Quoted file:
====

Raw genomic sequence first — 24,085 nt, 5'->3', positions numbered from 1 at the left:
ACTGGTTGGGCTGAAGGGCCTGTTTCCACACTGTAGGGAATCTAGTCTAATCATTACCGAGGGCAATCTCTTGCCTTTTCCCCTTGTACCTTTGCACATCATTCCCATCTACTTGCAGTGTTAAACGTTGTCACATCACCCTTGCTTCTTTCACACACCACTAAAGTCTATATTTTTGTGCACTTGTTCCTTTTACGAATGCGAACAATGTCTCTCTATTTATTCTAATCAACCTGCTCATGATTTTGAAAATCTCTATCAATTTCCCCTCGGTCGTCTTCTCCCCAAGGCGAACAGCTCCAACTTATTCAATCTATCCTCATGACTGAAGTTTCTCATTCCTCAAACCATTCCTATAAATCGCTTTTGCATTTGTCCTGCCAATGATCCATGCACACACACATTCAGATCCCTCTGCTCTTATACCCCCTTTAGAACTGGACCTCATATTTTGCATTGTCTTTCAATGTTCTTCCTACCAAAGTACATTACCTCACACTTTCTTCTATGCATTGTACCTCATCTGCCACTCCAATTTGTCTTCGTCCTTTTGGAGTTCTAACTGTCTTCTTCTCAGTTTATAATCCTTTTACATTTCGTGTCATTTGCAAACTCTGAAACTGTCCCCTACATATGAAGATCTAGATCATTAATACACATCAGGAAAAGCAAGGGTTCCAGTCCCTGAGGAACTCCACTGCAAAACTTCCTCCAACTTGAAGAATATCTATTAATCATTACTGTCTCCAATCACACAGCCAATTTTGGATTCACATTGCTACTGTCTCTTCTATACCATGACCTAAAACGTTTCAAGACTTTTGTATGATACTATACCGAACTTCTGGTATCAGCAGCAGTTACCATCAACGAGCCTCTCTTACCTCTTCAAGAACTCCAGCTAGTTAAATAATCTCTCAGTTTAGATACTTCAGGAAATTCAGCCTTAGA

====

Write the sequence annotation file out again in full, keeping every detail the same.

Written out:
Raw genomic sequence first — 24,085 nt, 5'->3', positions numbered from 1 at the left:
ACTGGTTGGGCTGAAGGGCCTGTTTCCACACTGTAGGGAATCTAGTCTAATCATTACCGAGGGCAATCTCTTGCCTTTTCCCCTTGTACCTTTGCACATCATTCCCATCTACTTGCAGTGTTAAACGTTGTCACATCACCCTTGCTTCTTTCACACACCACTAAAGTCTATATTTTTGTGCACTTGTTCCTTTTACGAATGCGAACAATGTCTCTCTATTTATTCTAATCAACCTGCTCATGATTTTGAAAATCTCTATCAATTTCCCCTCGGTCGTCTTCTCCCCAAGGCGAACAGCTCCAACTTATTCAATCTATCCTCATGACTGAAGTTTCTCATTCCTCAAACCATTCCTATAAATCGCTTTTGCATTTGTCCTGCCAATGATCCATGCACACACACATTCAGATCCCTCTGCTCTTATACCCCCTTTAGAACTGGACCTCATATTTTGCATTGTCTTTCAATGTTCTTCCTACCAAAGTACATTACCTCACACTTTCTTCTATGCATTGTACCTCATCTGCCACTCCAATTTGTCTTCGTCCTTTTGGAGTTCTAACTGTCTTCTTCTCAGTTTATAATCCTTTTACATTTCGTGTCATTTGCAAACTCTGAAACTGTCCCCTACATATGAAGATCTAGATCATTAATACACATCAGGAAAAGCAAGGGTTCCAGTCCCTGAGGAACTCCACTGCAAAACTTCCTCCAACTTGAAGAATATCTATTAATCATTACTGTCTCCAATCACACAGCCAATTTTGGATTCACATTGCTACTGTCTCTTCTATACCATGACCTAAAACGTTTCAAGACTTTTGTATGATACTATACCGAACTTCTGGTATCAGCAGCAGTTACCATCAACGAGCCTCTCTTACCTCTTCAAGAACTCCAGCTAGTTAAATAATCTCTCAGTTTAGATACTTCAGGAAATTCAGCCTTAGA